Filtering is necessary, but over-filtering is a problem.
If you invest in individual stocks and you don't filter, then you have to study all stocks, which is impossible -- or take the alternative.
The alternative is to rely on comments or reports from others, in which case you often don't know how they did their research, how suitable their criteria are for you, what their conflicts may be, and what they did not research that might be of interest to you.
So, we conclude that at least some degree of filtering is a good idea, no matter who you are, to create a broad list of potentially suitable companies. Then, if you don't want to or can't research further, when you hear or read about a company recommendation, you can check it against your broad universe of potentially acceptable stocks.
You could skip the filtering step and just research each company you hear about when you hear about it, but that would probably put you in a more subjective mode that is unlikely to be as consistent or as cool-headed as a list of pre-approved stocks prospect list.
Back to the Problem of Over-Filtering
The more specific you are about what you want, the smaller the universe of prospects becomes. Too many criteria, or too tight criteria, makes for very short lists. In the end some compromises are necessary.
Here is an example of what we think is a rational set of five "wants" that eliminates most stocks:
- I want above average financial strength and quality
- I want above average income
- I want better than average valuation
- I want the analyst community to be bullish about it
- I want the stock to be in good technical condition.
It is pretty hard for us to find arguments against wanting that set of features, but what that does to the universe of many thousands of stocks available can be disappointing in practice if you are rigorous about each separate want. To get more than a handful of prospects, each want must be defined in a somewhat forgiving way.
Specific Filter Criteria:
Once you decide the nature of your "wants", you have to make them executable with specific parameters. Here is one set that shows how what might seem reasonable, effectively eliminates the market:
Quality -- If you require that either Standard & Poor's or ValueLine give the stock an above average strength and quality rating (B+ or better from S&P or B++ or better from Value Line), the universe drops to 1,331 stocks.
Income -- If you also require that the dividend yield be at or above the median level of the overall U.S. stock market (2.76%) and the 5-year dividend growth rate be at or above the median for the market (3.71%), then the stock universe drops down to 200 stocks.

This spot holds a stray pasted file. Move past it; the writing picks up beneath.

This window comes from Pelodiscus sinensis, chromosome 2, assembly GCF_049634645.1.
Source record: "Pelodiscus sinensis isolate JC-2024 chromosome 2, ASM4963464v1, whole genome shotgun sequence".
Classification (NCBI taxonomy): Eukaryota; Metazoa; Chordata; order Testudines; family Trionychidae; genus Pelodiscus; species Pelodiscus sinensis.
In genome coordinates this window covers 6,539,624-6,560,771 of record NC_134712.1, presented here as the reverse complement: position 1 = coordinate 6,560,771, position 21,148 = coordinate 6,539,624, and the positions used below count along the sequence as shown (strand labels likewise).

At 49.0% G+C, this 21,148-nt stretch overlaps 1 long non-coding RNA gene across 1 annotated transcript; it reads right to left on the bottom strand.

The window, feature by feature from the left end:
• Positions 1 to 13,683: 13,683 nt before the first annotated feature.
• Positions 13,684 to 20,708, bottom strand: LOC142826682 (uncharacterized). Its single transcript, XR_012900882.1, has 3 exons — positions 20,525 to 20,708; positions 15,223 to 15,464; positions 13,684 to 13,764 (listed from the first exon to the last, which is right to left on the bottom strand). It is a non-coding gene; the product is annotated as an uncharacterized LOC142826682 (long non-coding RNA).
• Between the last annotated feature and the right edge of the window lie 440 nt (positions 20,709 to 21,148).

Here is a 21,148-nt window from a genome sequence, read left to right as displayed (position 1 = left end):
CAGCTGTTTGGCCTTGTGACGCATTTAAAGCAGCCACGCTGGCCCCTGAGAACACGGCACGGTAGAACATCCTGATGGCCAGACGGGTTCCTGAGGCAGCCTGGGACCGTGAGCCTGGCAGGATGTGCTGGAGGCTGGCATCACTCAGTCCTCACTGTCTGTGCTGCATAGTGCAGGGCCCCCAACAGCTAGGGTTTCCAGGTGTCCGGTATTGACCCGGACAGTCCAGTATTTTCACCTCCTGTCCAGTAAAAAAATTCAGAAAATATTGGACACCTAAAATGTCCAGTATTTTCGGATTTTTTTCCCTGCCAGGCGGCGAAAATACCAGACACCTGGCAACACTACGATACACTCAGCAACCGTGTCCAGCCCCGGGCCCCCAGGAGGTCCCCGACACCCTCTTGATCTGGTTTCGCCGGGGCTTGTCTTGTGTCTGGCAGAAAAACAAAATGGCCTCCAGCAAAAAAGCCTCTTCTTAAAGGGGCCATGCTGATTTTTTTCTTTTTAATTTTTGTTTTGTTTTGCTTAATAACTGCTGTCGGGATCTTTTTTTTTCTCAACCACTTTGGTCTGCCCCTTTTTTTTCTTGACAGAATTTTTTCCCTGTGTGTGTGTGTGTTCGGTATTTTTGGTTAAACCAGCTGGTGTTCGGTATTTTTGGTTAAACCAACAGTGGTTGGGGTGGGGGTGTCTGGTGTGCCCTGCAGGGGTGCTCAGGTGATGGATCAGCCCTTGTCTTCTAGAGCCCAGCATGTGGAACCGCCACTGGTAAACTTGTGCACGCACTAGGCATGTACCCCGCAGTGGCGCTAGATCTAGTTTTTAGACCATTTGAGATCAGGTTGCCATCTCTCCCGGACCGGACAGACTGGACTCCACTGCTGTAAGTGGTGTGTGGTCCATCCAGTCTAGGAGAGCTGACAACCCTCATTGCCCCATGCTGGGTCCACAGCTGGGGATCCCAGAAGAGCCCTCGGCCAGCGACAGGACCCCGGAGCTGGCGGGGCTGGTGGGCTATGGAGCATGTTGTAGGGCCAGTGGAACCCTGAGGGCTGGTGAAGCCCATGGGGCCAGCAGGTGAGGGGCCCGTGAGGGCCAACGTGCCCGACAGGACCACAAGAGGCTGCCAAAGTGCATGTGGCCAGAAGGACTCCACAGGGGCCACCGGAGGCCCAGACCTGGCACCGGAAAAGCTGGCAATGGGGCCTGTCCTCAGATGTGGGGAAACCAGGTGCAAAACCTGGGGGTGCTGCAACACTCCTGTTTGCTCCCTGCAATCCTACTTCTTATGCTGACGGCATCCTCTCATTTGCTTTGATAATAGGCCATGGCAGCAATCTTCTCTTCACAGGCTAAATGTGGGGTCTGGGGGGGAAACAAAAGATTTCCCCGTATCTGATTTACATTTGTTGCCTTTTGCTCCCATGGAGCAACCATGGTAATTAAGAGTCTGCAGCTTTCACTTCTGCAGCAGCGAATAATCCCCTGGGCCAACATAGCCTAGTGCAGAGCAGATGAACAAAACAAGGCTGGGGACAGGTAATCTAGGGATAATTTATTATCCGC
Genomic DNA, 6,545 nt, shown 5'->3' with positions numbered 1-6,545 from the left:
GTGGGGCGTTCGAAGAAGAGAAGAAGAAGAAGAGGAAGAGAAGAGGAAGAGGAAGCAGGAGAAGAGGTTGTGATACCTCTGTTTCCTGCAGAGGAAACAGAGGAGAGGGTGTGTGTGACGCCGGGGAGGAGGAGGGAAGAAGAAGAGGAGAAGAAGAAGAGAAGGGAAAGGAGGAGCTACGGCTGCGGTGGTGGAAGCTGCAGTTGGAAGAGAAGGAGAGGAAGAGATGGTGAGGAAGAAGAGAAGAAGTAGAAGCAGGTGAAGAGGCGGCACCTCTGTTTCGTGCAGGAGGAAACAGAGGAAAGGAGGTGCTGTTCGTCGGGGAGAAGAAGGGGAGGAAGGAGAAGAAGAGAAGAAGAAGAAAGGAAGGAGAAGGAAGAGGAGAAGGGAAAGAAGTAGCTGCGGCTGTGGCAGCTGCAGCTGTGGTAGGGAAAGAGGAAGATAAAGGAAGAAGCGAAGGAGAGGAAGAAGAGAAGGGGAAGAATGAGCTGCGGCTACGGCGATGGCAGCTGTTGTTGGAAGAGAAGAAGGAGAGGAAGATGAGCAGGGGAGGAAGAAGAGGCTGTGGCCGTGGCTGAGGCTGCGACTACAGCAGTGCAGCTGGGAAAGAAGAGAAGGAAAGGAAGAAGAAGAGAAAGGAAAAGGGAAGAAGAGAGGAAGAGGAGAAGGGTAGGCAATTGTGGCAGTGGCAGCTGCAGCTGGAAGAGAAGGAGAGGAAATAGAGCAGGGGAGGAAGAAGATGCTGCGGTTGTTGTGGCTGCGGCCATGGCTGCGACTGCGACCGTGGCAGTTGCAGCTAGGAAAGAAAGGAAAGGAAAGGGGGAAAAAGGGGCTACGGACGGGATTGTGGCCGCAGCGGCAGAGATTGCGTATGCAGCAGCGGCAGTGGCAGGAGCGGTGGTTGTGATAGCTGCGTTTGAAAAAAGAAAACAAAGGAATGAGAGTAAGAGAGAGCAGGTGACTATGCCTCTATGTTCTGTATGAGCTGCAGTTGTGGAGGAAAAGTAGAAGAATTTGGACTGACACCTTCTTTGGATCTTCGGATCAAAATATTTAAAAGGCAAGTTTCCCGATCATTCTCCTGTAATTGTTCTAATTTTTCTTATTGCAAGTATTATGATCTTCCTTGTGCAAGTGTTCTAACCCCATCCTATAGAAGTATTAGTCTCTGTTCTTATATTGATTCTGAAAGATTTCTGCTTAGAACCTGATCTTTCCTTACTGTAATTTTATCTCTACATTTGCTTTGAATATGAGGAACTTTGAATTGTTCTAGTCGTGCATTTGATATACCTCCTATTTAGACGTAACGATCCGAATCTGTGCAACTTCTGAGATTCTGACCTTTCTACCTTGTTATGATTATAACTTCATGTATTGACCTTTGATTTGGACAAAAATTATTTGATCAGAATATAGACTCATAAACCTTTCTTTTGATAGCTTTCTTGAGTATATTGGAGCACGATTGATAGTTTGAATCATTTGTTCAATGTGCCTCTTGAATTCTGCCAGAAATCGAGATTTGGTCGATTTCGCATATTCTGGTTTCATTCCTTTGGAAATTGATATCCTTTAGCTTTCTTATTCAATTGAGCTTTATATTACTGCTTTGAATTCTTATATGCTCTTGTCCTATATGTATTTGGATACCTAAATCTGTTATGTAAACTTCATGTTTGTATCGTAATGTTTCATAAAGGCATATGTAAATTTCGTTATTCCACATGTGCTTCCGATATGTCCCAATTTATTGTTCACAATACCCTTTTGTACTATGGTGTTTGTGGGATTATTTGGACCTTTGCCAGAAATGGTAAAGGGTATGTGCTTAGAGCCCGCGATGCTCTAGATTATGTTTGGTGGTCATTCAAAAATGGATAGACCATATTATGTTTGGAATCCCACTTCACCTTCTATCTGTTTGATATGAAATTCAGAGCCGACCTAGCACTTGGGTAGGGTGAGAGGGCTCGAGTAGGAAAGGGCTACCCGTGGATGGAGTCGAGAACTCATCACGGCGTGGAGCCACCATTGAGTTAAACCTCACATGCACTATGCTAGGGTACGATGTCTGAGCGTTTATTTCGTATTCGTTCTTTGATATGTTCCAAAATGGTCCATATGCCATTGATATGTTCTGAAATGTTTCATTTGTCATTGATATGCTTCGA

Valuation -- Now, if you add very desirable valuation to quality and income requirements, the universe gets tiny. If you required that the trailing P/E be in the lower 40% of its industry, and the 5-year historical EPS growth rate to be in the upper 40% of its industry, and the forward PEG to be 2 or less, the universe slips to 26 stocks.
Opinions -- Adding the Buy, Sell and Hold opinions of analysts takes the list down further. If you require that at least one of Standard and Poor's, or Value Line or Thompson Reuters Star Mine have a Buy rating (4 or 5 Stars from S&P, 1 or 2 Timeliness from ValueLine or 9.1 or greater out of 10 from StarMine), then the list drops to 14.
Technicals -- If you want some simple positive chart indications, a few more stocks fall away. Let's say you deal only with moving averages and want these two conditions:
- The price is greater than the 50-day average
- the 50-day average is greater than the 200-day average.
In combination with the quality, income, valuation and opinions criteria above, there are only 6 stocks that survive -- and they may or may not be interesting to you for any number of reasons.
This article is about the old saying, "You can have anything you want, but you can't have everything you want." It's not about the specific survivor of this hypothetical exercise, but we know our readers would feel cheated if we went through all this and did not say which companies survived. This article is not about them, but here are the stocks that passed the filters as of March 3, 2012 (presented in alphabetical order by symbol):
- CVX -- Chevron
- INTC -- Intel
- NOC -- Northrop Grumman
- RSG -- Republic Services
- RTN -- Raytheon
- SRE -- Sempra Energy
Disclosure: QVM has positions in CVX, INTC, NOC, and RTN in some accounts as of the creation date of this article (March 4, 2012).
Disclaimer: This article provides opinions and information, but does not contain recommendations or personal investment advice to any specific person for any particular purpose. Do your own research or obtain suitable personal advice. You are responsible for your own investment decisions. This article is presented subject to our full disclaimer found on the QVM site available here.